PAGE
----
Not really my area of interest in political science (took this course to fulfill a major requirement) but Martha Zebrowski managed to make it bareable. Great sense of humour - even at 9am - and she really knows her stuff. Workload more than manageable - a book every week or so and a take-home midterm and final. i know some people in the class felt grading on the first exam was a little harsh, but she was more that willing to meet with students to discuss how to improve and really seemed to take that improvement into consideration in the final grade. Lecture attendance is compulsory, but there were no discussion sections.
GS Political Science majors are required to take this course. What you may not know is take you can also take CC to fulfill the requirement (there is an all-GS section). If I were you, I would look into and consider this option, as I wish I had taken Contemporary Civilization instead of Intro to Political Thought. However, once you have taken this course, you cannot take CC (if I understand correctly). While the lectures can be interesting, the other reviewer is fairly accurate in describing the overall arbitrary and scattered nature of the course. The material is fabulous, but, unfortunately, we never went in-depth in either class or discussion. We talked around everything (as the other reviewer states). Paper topics were strange. We were asked to boil everything down in the form of analyzing at least 3 of the thinkers in each of 2-eight page papers, where we also asked to include Ã¢â‚¬Å“goals, methods, etcÃ¢â‚¬Â as some have mentioned in previous reviews. Expectations were not clearly outlined. As the papers were distributed, we were given information about what was expected, but it was still vague and ill defined. Unfortunately, I did not get much more than my own thoughts and observations out of this class. I regret taking it as I truly looked forward to insights and intellectual debate about these great thinkers.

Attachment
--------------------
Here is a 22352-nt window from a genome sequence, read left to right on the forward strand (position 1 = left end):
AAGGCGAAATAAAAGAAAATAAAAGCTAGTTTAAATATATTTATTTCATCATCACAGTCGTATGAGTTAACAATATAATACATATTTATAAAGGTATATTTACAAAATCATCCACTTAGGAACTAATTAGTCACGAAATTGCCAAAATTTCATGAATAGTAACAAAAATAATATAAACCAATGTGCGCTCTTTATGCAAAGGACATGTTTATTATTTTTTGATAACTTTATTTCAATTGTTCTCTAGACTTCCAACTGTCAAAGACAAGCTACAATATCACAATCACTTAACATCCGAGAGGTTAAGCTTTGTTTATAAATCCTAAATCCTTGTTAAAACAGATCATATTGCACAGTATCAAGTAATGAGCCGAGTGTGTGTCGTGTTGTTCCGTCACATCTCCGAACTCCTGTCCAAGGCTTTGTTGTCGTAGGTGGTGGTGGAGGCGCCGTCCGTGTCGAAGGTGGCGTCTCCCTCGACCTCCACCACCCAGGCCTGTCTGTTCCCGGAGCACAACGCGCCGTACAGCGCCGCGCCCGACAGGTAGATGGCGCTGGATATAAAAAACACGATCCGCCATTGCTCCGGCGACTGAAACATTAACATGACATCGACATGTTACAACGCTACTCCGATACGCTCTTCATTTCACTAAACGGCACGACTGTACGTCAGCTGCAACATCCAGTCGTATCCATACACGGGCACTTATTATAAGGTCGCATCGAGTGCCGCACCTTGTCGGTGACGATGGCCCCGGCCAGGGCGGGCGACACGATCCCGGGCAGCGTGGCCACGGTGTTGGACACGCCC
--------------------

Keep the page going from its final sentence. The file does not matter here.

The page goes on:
I usually never write statements about Professors at CULPA, since people tend have extremely positive or negative opinions about a professor. But this time I will have to make an exception. Zebrowski bases her grades on other aspects than the work load or your knowledge of the material. In the beginning of the semester she might seem like the easiest professor ever and you might think â€œWhat the hell are these wimps complaining about.â€ Her grading seems extremely easy, since she only expects attendance (10%) and two essays (45% each). She will laugh it off as an easy A. Her lectures are interesting, to say the least. She will tell you everything you will need to know about the authors and MORE. (Favorite foods, sexual orientation, favorite color, height, weight â€¦). Unfortunately, she only shallowly touches on the actual book. You might as well go to Wikipedia and just print the summary. So you might hope for the TA, who in my case was Pablo, who seemed to have been unwilling to read the material himself. You might still think â€œOk, I can still do this on my ownâ€. So you read the books, do extensive research in Butler on the subjects, and you feel â€œI should be ok, since most of the class is not even doing the readingâ€. Then, the big day comesâ€¦ MIDTERMS!!! And it is indeed THE BIG DAY, since the grade you will receive will turn out to be your final grade. READ CAREFULLY NOW â€¦. Here is the midterm question: Compare and Contrast 3 Authors and everything they incorporate and their philosophies in less than 9 pages. After meeting with her, trying to get a feeling of the direction she wants us to go, I got a LOVELY answer: â€œJUST START WRITING AND SEE WHERE IT TAKES YOU.â€ So I did â€¦ many, many times. I wrote a solid, TIME CONSUMING paper. I felt confident. A week later, the big day for all of us finally arrivedâ€¦. GRADES! I like to call it â€œthe Zebrowski blood bathâ€. 40% got a C or less. A couple of Bs and a couple of As. I was happy to have gotten a B-. I figured, my essay must have gone in the wrong direction, so I read four of the five A-papers, which were very similar to mine. I set up an appointment with Zebrowsky to discuss my Midterm paper. She simply stated â€œsome people have a talent for writing papers and others just don't.â€ I WILL NOW REVEAL THE SECRET OF ZEBROWSKI GRADING: 100% Personal Preference. The Ass-kissers under you might now believe â€œI got thisâ€, however, being a professional myself, believe me when I tell you: â€œYOU HAVE NOOOOOOOOOOO IDEA.â€ You won't know whether she likes you until you receive your grade. Some of you will make the mistake of trying to write a better paper for the final, since you think you might be able to save your grade, and waste even more valuable final time on this crap. AGAIN â€¦ WRONG! As she stated herself: â€œIn my experience, students tend to consistently write the same grade-level papers.â€ I survived with some scratches and my first B, in my Junior Year at Columbia, but many of my friends were not as lucky. If for you grades â€œshould not be importantâ€, and you would like to work at Starbucks after graduation â€¦ GO AHEAD AND GIVE IT A SHOT AT THE ZEBROWSKI LOTTERY. For everyone else, pick ANYTHING else â€¦ anything.